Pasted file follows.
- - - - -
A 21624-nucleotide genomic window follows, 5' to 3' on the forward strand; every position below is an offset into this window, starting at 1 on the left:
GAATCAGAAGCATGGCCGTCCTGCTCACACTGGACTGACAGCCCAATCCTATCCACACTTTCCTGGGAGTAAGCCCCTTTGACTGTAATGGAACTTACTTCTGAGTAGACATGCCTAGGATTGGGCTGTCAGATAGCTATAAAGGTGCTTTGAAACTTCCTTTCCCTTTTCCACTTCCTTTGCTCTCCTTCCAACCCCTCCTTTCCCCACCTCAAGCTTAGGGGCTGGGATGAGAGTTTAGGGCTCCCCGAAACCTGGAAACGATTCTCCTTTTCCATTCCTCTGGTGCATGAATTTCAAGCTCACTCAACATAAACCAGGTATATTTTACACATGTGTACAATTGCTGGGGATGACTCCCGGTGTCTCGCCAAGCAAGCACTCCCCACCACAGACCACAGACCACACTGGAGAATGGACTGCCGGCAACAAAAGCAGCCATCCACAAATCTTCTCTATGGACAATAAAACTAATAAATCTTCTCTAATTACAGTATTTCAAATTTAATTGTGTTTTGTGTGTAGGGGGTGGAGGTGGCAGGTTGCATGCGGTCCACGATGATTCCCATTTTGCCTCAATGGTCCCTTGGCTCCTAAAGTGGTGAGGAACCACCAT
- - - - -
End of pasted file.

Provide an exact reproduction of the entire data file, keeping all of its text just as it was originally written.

A 21624-nucleotide genomic window follows, 5' to 3' on the forward strand; every position below is an offset into this window, starting at 1 on the left:
GAATCAGAAGCATGGCCGTCCTGCTCACACTGGACTGACAGCCCAATCCTATCCACACTTTCCTGGGAGTAAGCCCCTTTGACTGTAATGGAACTTACTTCTGAGTAGACATGCCTAGGATTGGGCTGTCAGATAGCTATAAAGGTGCTTTGAAACTTCCTTTCCCTTTTCCACTTCCTTTGCTCTCCTTCCAACCCCTCCTTTCCCCACCTCAAGCTTAGGGGCTGGGATGAGAGTTTAGGGCTCCCCGAAACCTGGAAACGATTCTCCTTTTCCATTCCTCTGGTGCATGAATTTCAAGCTCACTCAACATAAACCAGGTATATTTTACACATGTGTACAATTGCTGGGGATGACTCCCGGTGTCTCGCCAAGCAAGCACTCCCCACCACAGACCACAGACCACACTGGAGAATGGACTGCCGGCAACAAAAGCAGCCATCCACAAATCTTCTCTATGGACAATAAAACTAATAAATCTTCTCTAATTACAGTATTTCAAATTTAATTGTGTTTTGTGTGTAGGGGGTGGAGGTGGCAGGTTGCATGCGGTCCACGATGATTCCCATTTTGCCTCAATGGTCCCTTGGCTCCTAAAGTGGTGAGGAACCACCAT